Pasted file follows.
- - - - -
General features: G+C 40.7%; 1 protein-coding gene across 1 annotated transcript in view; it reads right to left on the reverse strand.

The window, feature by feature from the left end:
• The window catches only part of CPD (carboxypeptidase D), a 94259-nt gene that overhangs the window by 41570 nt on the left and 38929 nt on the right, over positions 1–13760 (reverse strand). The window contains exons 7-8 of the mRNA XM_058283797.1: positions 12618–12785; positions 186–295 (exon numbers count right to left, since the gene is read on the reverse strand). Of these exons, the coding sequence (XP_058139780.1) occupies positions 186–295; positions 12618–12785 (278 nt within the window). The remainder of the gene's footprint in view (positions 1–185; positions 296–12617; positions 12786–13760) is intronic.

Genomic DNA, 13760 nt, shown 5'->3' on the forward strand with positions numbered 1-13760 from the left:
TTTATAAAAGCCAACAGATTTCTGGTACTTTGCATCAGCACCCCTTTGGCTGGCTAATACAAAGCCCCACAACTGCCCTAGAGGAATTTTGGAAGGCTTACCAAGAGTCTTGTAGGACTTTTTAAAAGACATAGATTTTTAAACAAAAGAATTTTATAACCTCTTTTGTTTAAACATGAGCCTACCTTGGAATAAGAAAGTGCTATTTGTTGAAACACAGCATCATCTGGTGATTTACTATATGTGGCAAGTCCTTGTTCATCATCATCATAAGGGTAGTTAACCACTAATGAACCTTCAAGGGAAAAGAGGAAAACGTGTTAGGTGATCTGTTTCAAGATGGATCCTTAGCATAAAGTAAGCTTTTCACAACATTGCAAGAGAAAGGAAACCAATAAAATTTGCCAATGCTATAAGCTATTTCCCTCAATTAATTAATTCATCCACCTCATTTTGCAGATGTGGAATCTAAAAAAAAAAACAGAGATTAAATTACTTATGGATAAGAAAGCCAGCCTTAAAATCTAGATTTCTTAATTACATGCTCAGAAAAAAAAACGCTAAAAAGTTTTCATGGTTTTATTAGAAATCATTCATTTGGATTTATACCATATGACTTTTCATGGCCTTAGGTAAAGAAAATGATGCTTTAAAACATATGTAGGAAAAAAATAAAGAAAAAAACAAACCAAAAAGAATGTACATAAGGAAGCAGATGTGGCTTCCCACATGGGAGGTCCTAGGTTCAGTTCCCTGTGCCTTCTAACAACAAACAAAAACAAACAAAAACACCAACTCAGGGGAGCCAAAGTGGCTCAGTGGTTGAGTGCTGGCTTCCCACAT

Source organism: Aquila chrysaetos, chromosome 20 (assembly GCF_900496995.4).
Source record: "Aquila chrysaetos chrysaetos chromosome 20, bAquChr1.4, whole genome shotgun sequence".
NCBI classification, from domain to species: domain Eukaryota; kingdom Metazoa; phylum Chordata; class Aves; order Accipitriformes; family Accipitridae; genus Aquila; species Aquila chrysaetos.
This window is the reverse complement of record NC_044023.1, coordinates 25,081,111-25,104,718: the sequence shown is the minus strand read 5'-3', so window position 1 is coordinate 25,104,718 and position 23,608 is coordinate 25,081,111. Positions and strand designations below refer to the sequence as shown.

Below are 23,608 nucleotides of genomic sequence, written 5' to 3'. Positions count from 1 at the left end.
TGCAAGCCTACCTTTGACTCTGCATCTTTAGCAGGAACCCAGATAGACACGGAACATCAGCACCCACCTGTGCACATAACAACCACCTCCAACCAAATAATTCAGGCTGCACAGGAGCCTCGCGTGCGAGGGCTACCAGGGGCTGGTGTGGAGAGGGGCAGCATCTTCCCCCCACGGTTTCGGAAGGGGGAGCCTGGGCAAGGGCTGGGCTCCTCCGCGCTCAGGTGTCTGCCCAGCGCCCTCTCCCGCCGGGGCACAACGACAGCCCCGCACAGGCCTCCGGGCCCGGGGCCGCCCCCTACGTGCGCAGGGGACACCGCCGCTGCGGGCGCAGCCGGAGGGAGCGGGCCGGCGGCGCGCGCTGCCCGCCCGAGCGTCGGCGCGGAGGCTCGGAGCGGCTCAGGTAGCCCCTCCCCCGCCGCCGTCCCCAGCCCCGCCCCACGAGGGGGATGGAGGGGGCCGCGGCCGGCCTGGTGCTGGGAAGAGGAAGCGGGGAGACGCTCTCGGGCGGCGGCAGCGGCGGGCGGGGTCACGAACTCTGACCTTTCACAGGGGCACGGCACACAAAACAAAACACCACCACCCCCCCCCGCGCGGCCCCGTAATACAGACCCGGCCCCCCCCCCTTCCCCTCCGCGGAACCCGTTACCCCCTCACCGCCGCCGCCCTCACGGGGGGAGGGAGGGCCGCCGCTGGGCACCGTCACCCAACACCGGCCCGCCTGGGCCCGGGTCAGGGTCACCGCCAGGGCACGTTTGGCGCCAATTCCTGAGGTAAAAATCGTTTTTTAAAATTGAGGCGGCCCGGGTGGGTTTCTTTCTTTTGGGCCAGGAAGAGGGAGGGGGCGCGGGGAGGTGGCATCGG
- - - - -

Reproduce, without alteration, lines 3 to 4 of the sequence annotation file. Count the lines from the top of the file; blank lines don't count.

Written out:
• The window catches only part of CPD (carboxypeptidase D), a 94259-nt gene that overhangs the window by 41570 nt on the left and 38929 nt on the right, over positions 1–13760 (reverse strand). The window contains exons 7-8 of the mRNA XM_058283797.1: positions 12618–12785; positions 186–295 (exon numbers count right to left, since the gene is read on the reverse strand). Of these exons, the coding sequence (XP_058139780.1) occupies positions 186–295; positions 12618–12785 (278 nt within the window). The remainder of the gene's footprint in view (positions 1–185; positions 296–12617; positions 12786–13760) is intronic.

Genomic DNA, 13760 nt, shown 5'->3' on the forward strand with positions numbered 1-13760 from the left: